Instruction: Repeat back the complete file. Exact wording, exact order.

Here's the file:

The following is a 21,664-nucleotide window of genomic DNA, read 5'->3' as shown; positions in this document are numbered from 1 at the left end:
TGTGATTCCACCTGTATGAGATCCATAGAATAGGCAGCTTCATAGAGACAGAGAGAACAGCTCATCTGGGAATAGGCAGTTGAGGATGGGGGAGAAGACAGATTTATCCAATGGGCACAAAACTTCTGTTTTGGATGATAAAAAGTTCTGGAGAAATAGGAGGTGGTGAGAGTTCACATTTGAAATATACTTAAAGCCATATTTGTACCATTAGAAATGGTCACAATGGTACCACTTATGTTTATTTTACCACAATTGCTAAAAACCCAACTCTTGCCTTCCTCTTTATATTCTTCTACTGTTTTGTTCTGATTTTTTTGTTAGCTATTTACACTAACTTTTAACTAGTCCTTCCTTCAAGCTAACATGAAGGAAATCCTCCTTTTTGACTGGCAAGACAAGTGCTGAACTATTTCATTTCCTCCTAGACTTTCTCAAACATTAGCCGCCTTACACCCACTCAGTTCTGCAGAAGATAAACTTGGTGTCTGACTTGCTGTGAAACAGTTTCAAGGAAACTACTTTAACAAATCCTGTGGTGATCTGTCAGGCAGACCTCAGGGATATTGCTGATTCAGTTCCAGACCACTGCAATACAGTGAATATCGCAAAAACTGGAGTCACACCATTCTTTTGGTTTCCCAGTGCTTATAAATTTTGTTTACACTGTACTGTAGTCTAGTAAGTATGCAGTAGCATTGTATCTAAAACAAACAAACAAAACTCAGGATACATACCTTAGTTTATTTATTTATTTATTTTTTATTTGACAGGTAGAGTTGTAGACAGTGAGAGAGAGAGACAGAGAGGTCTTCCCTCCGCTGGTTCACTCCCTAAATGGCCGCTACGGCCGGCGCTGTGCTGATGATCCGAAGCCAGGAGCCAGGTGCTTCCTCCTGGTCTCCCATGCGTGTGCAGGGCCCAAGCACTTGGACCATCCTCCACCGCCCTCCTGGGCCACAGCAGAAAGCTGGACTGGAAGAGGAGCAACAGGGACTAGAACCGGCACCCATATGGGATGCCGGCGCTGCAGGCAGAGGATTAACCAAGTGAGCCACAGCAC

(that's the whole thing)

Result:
The following is a 21,664-nucleotide window of genomic DNA, read 5'->3' as shown; positions in this document are numbered from 1 at the left end:
TGTGATTCCACCTGTATGAGATCCATAGAATAGGCAGCTTCATAGAGACAGAGAGAACAGCTCATCTGGGAATAGGCAGTTGAGGATGGGGGAGAAGACAGATTTATCCAATGGGCACAAAACTTCTGTTTTGGATGATAAAAAGTTCTGGAGAAATAGGAGGTGGTGAGAGTTCACATTTGAAATATACTTAAAGCCATATTTGTACCATTAGAAATGGTCACAATGGTACCACTTATGTTTATTTTACCACAATTGCTAAAAACCCAACTCTTGCCTTCCTCTTTATATTCTTCTACTGTTTTGTTCTGATTTTTTTGTTAGCTATTTACACTAACTTTTAACTAGTCCTTCCTTCAAGCTAACATGAAGGAAATCCTCCTTTTTGACTGGCAAGACAAGTGCTGAACTATTTCATTTCCTCCTAGACTTTCTCAAACATTAGCCGCCTTACACCCACTCAGTTCTGCAGAAGATAAACTTGGTGTCTGACTTGCTGTGAAACAGTTTCAAGGAAACTACTTTAACAAATCCTGTGGTGATCTGTCAGGCAGACCTCAGGGATATTGCTGATTCAGTTCCAGACCACTGCAATACAGTGAATATCGCAAAAACTGGAGTCACACCATTCTTTTGGTTTCCCAGTGCTTATAAATTTTGTTTACACTGTACTGTAGTCTAGTAAGTATGCAGTAGCATTGTATCTAAAACAAACAAACAAAACTCAGGATACATACCTTAGTTTATTTATTTATTTATTTTTTATTTGACAGGTAGAGTTGTAGACAGTGAGAGAGAGAGACAGAGAGGTCTTCCCTCCGCTGGTTCACTCCCTAAATGGCCGCTACGGCCGGCGCTGTGCTGATGATCCGAAGCCAGGAGCCAGGTGCTTCCTCCTGGTCTCCCATGCGTGTGCAGGGCCCAAGCACTTGGACCATCCTCCACCGCCCTCCTGGGCCACAGCAGAAAGCTGGACTGGAAGAGGAGCAACAGGGACTAGAACCGGCACCCATATGGGATGCCGGCGCTGCAGGCAGAGGATTAACCAAGTGAGCCACAGCAC